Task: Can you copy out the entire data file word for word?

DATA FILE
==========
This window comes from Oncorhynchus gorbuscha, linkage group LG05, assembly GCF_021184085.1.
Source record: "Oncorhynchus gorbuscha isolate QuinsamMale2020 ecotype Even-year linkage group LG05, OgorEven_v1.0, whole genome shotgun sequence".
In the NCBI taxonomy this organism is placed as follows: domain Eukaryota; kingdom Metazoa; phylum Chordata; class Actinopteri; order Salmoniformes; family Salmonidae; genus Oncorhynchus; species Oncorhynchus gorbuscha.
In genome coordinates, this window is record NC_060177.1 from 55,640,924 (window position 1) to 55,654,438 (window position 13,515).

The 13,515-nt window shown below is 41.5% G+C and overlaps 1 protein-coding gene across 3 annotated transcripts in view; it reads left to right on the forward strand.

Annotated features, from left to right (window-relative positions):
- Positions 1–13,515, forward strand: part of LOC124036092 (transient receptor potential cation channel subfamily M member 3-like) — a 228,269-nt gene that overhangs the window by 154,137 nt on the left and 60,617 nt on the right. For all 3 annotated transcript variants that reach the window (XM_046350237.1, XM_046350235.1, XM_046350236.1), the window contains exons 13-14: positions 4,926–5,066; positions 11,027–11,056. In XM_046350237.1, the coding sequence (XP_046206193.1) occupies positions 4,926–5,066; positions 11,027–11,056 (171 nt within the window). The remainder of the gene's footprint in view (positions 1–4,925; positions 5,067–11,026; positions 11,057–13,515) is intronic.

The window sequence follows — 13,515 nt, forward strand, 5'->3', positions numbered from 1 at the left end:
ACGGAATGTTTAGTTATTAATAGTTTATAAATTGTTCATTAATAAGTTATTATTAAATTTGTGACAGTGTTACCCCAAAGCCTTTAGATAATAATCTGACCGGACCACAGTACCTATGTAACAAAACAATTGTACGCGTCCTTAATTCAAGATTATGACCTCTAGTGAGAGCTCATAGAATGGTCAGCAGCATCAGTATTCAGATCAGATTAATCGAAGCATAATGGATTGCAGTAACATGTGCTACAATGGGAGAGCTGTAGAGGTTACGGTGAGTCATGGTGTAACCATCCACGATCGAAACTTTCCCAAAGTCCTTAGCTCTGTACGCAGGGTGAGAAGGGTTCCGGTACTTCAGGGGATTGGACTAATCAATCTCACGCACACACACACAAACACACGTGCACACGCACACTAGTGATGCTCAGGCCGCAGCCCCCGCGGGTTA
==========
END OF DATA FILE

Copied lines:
This window comes from Oncorhynchus gorbuscha, linkage group LG05, assembly GCF_021184085.1.
Source record: "Oncorhynchus gorbuscha isolate QuinsamMale2020 ecotype Even-year linkage group LG05, OgorEven_v1.0, whole genome shotgun sequence".
In the NCBI taxonomy this organism is placed as follows: domain Eukaryota; kingdom Metazoa; phylum Chordata; class Actinopteri; order Salmoniformes; family Salmonidae; genus Oncorhynchus; species Oncorhynchus gorbuscha.
In genome coordinates, this window is record NC_060177.1 from 55,640,924 (window position 1) to 55,654,438 (window position 13,515).

The 13,515-nt window shown below is 41.5% G+C and overlaps 1 protein-coding gene across 3 annotated transcripts in view; it reads left to right on the forward strand.

Annotated features, from left to right (window-relative positions):
- Positions 1–13,515, forward strand: part of LOC124036092 (transient receptor potential cation channel subfamily M member 3-like) — a 228,269-nt gene that overhangs the window by 154,137 nt on the left and 60,617 nt on the right. For all 3 annotated transcript variants that reach the window (XM_046350237.1, XM_046350235.1, XM_046350236.1), the window contains exons 13-14: positions 4,926–5,066; positions 11,027–11,056. In XM_046350237.1, the coding sequence (XP_046206193.1) occupies positions 4,926–5,066; positions 11,027–11,056 (171 nt within the window). The remainder of the gene's footprint in view (positions 1–4,925; positions 5,067–11,026; positions 11,057–13,515) is intronic.

The window sequence follows — 13,515 nt, forward strand, 5'->3', positions numbered from 1 at the left end:
ACGGAATGTTTAGTTATTAATAGTTTATAAATTGTTCATTAATAAGTTATTATTAAATTTGTGACAGTGTTACCCCAAAGCCTTTAGATAATAATCTGACCGGACCACAGTACCTATGTAACAAAACAATTGTACGCGTCCTTAATTCAAGATTATGACCTCTAGTGAGAGCTCATAGAATGGTCAGCAGCATCAGTATTCAGATCAGATTAATCGAAGCATAATGGATTGCAGTAACATGTGCTACAATGGGAGAGCTGTAGAGGTTACGGTGAGTCATGGTGTAACCATCCACGATCGAAACTTTCCCAAAGTCCTTAGCTCTGTACGCAGGGTGAGAAGGGTTCCGGTACTTCAGGGGATTGGACTAATCAATCTCACGCACACACACACAAACACACGTGCACACGCACACTAGTGATGCTCAGGCCGCAGCCCCCGCGGGTTA